Young People in AA

Tammy's Story

Last Updated: Friday, 19 January 2018 21:16

Hello my name is Tammy and I'm an alcoholic. 

I started drinking when I was about 13 - with my mates, whenever we had the opportunity.
Straight away I loved the feeling of escape it gave me and from the start, whenever I drank,
I drank to excess. I was never one to think "Oh I'm feeling a bit woozy now, I'll stop"
It was all or nothing. I was unable to control how much I drank once I started.
This inability to control how much I drank lasted right up until the end of my drinking and
I know now that this is a trait of alcoholism. Clubbing and partying was a huge part of my life
and I literally "lived for the weekend". What accompanied the weekend though
(and the weekdays when I had the opportunity to drink) were some harsh consequences - blackouts,
arguments, fights and putting myself in very dangerous situations were all commonplace.
My studying was affected, then my work, my relationships were affected, my life was going down a path
that I hadn't expected and so when I was 20 I went to an AA meeting. Everyone was lovely and friendly
and I shared about how my inability to control my drinking and the consequences was messing up my life.
I went to a few more meetings after that but truthfully, what I wanted was to be able to control
the amount I drank and to stop acting like such a total prat when I'd been drinking.
I now know that I was asking the impossible. My partner at the time said things to me like
"Oh but surely you aren't going to stop for good, drinking is a huge part of your personality"
and "You're way too young to be an alcoholic" and I guess that was all the encouragement
I needed to stop going. I told myself that being as I'd gone to a few meetings at a young age,
it meant that I'd "Nipped it in the bud". I was different to the people there. I would be able to control it now.
I was cleverer than them. I heard stories in the meetings of people who had lost so much and I thought
"No way would I let a drink in a bottle bring me to my knees". I honestly believed I'd fixed myself.
I couldn't have been more wrong! At the time I didn't know that alcoholism is a progressive disease
and progress it did. Over the years I continued drinking more and the consequences got worse and worse.
I had brief periods where I'd seem to get it together for a while but then it'd spiral again and always worse than before. 
I kidded myself that I could stop when I wanted. I told myself I was just a young party girl having fun.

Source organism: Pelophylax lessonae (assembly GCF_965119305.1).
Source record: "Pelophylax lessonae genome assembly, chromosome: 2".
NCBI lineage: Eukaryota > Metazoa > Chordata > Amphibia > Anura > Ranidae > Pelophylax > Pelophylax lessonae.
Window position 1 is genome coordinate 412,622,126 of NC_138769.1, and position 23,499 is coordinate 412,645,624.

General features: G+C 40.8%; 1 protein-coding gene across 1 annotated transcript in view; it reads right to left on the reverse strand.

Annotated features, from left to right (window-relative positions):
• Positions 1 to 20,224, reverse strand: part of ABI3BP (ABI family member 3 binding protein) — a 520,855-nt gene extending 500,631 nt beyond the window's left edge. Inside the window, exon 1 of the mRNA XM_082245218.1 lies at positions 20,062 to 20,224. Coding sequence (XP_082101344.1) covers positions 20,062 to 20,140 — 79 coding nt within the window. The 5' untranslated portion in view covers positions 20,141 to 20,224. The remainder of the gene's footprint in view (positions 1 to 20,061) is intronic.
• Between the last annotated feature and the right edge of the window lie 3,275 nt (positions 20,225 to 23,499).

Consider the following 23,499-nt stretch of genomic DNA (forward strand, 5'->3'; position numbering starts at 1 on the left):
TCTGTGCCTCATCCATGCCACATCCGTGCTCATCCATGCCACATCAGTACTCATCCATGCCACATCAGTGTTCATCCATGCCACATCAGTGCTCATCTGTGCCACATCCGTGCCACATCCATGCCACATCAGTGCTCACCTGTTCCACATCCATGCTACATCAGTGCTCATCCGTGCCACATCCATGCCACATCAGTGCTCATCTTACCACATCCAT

I believed I was the smart one, wanting to party all the time - "Isn't that what life is all about?" I told myself.
I missed out on a lot of life by thinking this.  I ended up being unable to hold a job down because my
mental health was in a terrible state - something I can now attribute to the amounts I was drinking,
and by the time I was 35 I was drinking in the mornings, something I said I would never do became
normal to me.  I could barely leave the house by this point, I was so anxious all the time and
the more I drank the worse I got, even though I tried to tell myself constantly that the alcohol
was making me feel better! This denial of what was happening could have killed me. I started to
have alcoholic psychosis and saw and heard things that weren't there. It was a very very frightening time.
My relationships were in tatters. I'd hurt a lot of people very badly through my drinking.  My physical health
had been ravaged by alcohol too (in 2017 I had to have both of my hips replaced - I had a disease in them
that was caused by my previous excessive alcohol consumption). At the start of 2015 I was so poorly
I ended up in residential rehab for 3 months and that's where I started back at AA. I haven't taken an
alcoholic drink since that point. Life today is better than I could have hoped for.  I went into rehab
just hoping not to die, but thanks to AA and the 12 step programme of recovery I have peace of mind today,
the painful anxiety and the debilitating depression are not there. Don't get me wrong early recovery was difficult
as I was learning to live without my constant crutch and life still has it's difficult times, but at no point anymore
do I want to drink. Which for someone who, in the end, couldn't go 24 hours without alcohol is a real-life miracle! 
The 12 steps have given me a way to live which mean I don't need alcohol. A healthy way to navigate life really.

AA has given me so much more than not wanting or needing to drink. I have a good life today,
I have made some of the best friends possible, my mental health is the best it's been my whole adult life,
I am able to help people today, I laugh today - a lot! But most of all, I can put my head on the pillow at night
with a clear conscience and some peace in my heart. 

If I'd stuck around when I first went to AA. If I'd truly listened to what people said instead of thinking
that I was the clever one, I feel sure that things wouldn't have got so bad for me and for those I love.
I lost many years of normal, healthy, happy living through my own ego telling me I was better than
the people who had got sober! 

AA has given me back everything that alcohol took from me - and then some!
I am so very grateful for the life I have today.